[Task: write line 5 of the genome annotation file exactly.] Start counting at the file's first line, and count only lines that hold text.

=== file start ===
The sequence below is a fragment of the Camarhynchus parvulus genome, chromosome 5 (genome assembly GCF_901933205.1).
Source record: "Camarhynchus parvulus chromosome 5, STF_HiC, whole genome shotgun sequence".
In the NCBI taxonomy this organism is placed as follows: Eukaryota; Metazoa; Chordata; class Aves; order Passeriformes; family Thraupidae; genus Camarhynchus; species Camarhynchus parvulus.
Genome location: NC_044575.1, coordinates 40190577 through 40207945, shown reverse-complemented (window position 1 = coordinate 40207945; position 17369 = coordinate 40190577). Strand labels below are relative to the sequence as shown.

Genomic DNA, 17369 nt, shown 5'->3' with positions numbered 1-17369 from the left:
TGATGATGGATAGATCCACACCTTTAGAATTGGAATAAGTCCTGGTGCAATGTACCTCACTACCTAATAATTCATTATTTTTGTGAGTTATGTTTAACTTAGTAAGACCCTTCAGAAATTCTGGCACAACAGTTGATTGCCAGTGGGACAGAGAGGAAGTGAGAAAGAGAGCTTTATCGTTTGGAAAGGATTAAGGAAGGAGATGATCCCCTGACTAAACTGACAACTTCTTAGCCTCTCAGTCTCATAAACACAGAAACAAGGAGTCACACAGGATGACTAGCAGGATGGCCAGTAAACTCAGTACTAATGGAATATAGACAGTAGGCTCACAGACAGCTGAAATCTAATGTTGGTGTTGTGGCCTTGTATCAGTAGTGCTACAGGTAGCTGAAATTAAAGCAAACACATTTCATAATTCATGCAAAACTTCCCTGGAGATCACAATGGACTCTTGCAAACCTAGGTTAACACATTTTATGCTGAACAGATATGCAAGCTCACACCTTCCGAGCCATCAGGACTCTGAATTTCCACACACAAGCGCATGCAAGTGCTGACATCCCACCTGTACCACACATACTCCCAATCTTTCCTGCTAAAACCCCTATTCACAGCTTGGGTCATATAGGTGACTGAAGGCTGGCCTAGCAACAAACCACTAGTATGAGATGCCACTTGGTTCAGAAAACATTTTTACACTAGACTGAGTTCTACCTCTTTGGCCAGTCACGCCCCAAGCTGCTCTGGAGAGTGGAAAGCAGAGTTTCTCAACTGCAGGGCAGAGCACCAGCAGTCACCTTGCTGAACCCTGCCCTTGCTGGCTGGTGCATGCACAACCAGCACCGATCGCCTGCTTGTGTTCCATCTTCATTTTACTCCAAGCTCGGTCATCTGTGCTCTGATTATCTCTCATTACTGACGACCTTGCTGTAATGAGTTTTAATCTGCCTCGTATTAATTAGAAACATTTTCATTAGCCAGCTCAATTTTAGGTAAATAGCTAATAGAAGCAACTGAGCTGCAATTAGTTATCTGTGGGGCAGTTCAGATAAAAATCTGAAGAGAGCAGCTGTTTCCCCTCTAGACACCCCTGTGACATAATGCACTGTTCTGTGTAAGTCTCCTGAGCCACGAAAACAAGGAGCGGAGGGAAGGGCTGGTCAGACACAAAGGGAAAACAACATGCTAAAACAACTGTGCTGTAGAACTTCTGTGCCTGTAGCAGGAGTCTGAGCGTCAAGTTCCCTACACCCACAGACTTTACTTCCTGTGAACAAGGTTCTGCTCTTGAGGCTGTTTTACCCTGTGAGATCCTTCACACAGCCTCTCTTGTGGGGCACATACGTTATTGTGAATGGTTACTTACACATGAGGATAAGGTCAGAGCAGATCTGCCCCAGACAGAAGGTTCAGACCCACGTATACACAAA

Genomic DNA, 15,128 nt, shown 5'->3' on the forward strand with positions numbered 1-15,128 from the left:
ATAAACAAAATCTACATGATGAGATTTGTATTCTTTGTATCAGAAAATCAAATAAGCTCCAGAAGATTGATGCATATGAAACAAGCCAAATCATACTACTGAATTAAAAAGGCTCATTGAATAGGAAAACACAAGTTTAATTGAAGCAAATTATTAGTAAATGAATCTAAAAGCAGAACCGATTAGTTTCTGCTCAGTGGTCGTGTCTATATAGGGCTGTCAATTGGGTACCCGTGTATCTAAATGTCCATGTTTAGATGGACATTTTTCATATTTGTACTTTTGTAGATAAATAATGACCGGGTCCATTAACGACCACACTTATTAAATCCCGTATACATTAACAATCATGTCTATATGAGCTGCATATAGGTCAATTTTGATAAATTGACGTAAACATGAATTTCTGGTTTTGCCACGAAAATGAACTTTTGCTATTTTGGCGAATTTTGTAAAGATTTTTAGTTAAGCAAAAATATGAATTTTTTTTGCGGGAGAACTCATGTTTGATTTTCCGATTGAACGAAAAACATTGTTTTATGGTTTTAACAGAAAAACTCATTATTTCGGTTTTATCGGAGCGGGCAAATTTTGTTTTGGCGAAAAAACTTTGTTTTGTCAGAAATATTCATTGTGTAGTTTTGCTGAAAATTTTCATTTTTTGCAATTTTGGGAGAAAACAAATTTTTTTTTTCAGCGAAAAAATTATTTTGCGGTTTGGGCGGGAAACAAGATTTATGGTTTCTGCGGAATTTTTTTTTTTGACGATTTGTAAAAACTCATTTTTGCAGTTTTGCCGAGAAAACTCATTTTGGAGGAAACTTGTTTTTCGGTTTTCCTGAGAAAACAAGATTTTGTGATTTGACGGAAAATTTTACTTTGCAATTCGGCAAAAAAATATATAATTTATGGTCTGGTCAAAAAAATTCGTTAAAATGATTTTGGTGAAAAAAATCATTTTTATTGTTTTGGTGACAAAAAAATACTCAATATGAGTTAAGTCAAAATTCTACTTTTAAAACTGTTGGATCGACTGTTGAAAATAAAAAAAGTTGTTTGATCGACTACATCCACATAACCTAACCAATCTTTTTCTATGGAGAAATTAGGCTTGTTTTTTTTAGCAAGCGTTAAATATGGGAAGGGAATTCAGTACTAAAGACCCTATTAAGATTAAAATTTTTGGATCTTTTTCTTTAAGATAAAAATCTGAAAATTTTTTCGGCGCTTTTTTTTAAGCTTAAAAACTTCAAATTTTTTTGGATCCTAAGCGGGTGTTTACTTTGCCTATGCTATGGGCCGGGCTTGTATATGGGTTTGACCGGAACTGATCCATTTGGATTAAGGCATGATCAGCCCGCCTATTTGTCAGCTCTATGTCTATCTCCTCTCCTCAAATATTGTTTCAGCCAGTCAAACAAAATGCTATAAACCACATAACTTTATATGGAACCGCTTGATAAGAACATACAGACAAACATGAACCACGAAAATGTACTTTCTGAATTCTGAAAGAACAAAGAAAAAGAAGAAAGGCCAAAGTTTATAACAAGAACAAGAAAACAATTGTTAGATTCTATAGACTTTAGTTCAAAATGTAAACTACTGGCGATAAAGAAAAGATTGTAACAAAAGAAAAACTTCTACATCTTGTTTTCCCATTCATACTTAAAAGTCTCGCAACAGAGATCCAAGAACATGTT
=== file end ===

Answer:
Genomic DNA, 17369 nt, shown 5'->3' with positions numbered 1-17369 from the left: